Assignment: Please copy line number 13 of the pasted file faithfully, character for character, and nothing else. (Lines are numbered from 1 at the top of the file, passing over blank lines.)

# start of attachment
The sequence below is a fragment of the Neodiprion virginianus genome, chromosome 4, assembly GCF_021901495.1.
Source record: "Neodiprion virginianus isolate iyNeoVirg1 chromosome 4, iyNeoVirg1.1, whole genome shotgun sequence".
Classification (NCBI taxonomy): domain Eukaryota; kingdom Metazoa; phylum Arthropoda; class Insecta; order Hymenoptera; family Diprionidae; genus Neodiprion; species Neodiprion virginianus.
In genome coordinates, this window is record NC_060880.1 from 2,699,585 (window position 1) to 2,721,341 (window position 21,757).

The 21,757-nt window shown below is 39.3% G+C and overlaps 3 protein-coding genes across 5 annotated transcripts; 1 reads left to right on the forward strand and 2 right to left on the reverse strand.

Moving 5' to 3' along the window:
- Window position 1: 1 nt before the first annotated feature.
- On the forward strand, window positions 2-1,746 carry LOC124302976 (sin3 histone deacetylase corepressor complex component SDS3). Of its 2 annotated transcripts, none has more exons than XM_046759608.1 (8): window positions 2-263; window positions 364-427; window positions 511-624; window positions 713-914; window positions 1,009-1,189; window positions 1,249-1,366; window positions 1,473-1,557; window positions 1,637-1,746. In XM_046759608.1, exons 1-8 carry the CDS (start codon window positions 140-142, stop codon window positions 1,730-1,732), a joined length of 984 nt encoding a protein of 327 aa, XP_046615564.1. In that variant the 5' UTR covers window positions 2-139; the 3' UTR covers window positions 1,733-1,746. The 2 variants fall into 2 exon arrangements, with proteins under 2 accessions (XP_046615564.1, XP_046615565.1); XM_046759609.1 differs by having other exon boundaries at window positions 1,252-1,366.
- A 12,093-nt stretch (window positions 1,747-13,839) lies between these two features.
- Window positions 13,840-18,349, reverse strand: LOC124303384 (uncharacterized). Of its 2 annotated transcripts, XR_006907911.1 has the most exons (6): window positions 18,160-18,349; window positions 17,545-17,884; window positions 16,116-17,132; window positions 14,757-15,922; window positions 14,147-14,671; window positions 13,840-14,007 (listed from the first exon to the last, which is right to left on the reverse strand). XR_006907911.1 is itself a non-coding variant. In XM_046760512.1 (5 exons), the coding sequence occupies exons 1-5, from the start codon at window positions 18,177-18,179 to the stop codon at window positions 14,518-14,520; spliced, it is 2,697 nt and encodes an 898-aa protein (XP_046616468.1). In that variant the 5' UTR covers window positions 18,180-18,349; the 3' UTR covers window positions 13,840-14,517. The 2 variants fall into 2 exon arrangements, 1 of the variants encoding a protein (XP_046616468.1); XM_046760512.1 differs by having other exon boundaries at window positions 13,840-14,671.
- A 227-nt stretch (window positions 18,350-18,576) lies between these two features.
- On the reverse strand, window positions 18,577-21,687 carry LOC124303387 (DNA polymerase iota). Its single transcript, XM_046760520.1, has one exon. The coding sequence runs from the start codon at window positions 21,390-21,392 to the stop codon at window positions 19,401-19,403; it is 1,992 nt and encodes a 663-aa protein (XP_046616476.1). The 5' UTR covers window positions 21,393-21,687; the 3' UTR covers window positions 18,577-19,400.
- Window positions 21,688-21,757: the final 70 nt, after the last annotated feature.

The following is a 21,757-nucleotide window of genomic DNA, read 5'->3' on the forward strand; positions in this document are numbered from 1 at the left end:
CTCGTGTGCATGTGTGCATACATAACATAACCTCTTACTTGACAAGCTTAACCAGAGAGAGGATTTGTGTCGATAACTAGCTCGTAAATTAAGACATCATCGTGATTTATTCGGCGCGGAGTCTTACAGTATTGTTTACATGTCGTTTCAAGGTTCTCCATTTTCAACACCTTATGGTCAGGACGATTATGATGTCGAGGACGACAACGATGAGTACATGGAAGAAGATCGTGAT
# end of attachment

- Window positions 21,688-21,757: the final 70 nt, after the last annotated feature.